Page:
The first step to responsible dog ownership is choosing a puppy or dog that suits your age and stage of life. Please see our Buying a Dog section for assistance in selecting a breed, finding a responsible breeder and choosing a puppy.
Bringing your new dog home
Before bringing your new puppy home, ensure that you are able to keep it securely confined to your own property. Decide whether the dog is to live outside or be allowed inside the house. For the first few nights the puppy will fret for the company of its litter mates and may whimper during the night. Make sure that the puppy has a snug, warm and secure bed in a confined area.
When you bring your puppy or dog home make sure the house is quiet and allow it to settle in without too much interference. Once your puppy or dog has settled in to its new home it should be familiarised with all the normal household noises and activities and introduced to visitors to ensure that it becomes confident and well socialised. Other pets should be introduced to the new arrival slowly and under close supervision.
When you get your new dog or puppy home:
As soon as possible, preferably the same day, have your vet check the puppy.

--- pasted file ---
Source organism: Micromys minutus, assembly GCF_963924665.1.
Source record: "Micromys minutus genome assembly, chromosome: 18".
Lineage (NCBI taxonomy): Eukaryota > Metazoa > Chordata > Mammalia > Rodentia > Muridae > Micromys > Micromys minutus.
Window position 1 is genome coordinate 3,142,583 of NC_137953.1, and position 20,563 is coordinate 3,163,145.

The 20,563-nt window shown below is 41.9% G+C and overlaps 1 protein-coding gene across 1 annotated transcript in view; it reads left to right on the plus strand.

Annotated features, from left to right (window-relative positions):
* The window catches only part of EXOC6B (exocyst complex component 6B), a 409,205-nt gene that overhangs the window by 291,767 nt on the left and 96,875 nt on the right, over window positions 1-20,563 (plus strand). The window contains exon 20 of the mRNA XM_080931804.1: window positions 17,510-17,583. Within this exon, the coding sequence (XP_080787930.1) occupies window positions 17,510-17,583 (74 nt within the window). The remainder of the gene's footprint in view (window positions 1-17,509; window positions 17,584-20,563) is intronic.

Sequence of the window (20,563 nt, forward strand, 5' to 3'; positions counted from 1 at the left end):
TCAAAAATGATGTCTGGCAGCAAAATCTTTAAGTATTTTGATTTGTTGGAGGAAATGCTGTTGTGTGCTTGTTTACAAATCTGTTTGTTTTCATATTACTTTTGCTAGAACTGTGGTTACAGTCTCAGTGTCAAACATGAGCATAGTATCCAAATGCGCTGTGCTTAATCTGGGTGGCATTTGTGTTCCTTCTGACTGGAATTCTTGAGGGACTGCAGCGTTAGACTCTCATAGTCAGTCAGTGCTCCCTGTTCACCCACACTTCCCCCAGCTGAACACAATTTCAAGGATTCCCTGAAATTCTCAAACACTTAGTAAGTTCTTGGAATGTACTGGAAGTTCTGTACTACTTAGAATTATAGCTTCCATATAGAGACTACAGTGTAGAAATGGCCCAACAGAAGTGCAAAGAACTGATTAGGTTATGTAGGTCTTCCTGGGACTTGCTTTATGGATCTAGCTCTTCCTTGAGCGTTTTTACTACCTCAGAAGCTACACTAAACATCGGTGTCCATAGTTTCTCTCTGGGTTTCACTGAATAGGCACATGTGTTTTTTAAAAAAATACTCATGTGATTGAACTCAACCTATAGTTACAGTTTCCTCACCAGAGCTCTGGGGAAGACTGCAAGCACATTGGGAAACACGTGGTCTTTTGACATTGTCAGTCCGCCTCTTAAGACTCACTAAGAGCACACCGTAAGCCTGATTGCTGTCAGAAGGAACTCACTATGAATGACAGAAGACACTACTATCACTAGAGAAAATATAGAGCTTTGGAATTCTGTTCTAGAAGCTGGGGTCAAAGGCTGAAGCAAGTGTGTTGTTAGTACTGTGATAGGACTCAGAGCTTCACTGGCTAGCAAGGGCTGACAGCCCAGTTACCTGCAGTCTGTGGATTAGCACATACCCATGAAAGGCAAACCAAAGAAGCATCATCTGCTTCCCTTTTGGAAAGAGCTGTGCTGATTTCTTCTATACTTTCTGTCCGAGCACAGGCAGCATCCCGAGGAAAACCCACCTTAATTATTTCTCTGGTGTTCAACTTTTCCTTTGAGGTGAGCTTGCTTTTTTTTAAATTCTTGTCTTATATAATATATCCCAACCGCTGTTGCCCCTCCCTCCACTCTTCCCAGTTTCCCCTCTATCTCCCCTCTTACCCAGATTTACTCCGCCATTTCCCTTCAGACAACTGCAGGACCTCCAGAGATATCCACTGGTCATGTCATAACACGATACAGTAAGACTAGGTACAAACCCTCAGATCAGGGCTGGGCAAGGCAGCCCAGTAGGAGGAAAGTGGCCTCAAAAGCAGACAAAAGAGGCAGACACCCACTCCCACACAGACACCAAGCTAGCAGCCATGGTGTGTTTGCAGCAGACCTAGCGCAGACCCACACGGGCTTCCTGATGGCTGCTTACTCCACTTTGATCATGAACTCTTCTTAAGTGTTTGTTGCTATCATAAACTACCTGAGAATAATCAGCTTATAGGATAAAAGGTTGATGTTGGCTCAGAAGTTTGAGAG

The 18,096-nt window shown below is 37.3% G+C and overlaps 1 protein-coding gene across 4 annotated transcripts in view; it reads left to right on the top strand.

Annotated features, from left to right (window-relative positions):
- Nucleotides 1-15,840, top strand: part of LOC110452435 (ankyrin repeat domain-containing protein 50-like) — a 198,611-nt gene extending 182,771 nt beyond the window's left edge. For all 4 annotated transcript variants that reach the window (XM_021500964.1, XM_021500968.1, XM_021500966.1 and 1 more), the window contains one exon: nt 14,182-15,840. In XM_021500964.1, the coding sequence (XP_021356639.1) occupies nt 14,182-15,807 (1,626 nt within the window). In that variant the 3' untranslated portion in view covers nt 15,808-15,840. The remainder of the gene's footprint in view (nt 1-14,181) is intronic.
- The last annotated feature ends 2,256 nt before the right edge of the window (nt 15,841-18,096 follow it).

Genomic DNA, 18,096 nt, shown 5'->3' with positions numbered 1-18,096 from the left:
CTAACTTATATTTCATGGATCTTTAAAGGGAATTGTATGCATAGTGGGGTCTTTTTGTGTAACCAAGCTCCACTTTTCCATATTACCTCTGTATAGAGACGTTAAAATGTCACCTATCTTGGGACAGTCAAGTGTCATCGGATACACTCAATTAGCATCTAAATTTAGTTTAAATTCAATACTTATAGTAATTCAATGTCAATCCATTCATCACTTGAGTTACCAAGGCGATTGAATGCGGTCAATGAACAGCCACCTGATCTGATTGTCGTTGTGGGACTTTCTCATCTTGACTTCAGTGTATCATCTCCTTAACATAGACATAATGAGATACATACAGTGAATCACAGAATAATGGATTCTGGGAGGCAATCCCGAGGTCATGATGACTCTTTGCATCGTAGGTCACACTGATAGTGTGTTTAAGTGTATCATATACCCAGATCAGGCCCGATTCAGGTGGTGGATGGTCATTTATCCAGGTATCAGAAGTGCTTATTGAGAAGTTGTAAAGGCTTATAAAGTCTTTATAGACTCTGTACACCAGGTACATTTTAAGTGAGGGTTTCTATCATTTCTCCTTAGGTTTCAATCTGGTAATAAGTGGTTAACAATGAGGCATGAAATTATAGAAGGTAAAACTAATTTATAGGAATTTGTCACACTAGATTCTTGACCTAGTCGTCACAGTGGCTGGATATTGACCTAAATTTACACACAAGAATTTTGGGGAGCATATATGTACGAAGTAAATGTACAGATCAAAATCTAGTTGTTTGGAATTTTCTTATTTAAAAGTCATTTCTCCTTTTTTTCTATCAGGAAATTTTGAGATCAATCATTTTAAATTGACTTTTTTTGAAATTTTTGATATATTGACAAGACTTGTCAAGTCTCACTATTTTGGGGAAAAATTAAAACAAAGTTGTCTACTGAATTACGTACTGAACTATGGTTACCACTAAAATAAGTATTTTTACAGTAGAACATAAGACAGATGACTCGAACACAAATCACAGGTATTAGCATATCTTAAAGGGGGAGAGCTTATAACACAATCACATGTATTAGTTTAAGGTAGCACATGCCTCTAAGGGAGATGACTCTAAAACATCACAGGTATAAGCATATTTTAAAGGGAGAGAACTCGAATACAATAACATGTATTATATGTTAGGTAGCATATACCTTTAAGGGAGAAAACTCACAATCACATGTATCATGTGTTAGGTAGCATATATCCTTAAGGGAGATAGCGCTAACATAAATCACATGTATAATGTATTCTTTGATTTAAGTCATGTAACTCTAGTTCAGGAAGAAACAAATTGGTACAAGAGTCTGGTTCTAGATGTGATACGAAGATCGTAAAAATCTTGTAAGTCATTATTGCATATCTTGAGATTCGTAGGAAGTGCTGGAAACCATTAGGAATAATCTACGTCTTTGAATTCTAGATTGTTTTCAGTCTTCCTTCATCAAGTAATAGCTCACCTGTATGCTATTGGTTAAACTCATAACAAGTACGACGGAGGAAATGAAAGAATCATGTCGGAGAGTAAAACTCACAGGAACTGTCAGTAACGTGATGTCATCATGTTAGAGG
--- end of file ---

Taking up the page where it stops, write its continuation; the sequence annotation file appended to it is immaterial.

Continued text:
Make sure the puppy has fresh water available at all times
Make sure the puppy has a warm and protected place to sleep
Educate all family members, including children, on how to care for and handle the puppy - make sure they know not to disturb the puppy when it is tired or sleeping, or when it is eating
Define the area your puppy has to play in - train it not to go into those parts of the home where it is not allowed, e.g. the bedrooms
To maintain your dog's health and well being it must have a balanced diet. Puppies have different nutritional requirements to adult dogs. Any changes to diet should be made gradually over several days. Dogs enjoy chewing on large raw bones but never offer cooked bones or those likely to splinter and hurt your dog’s mouth, throat and even stomach.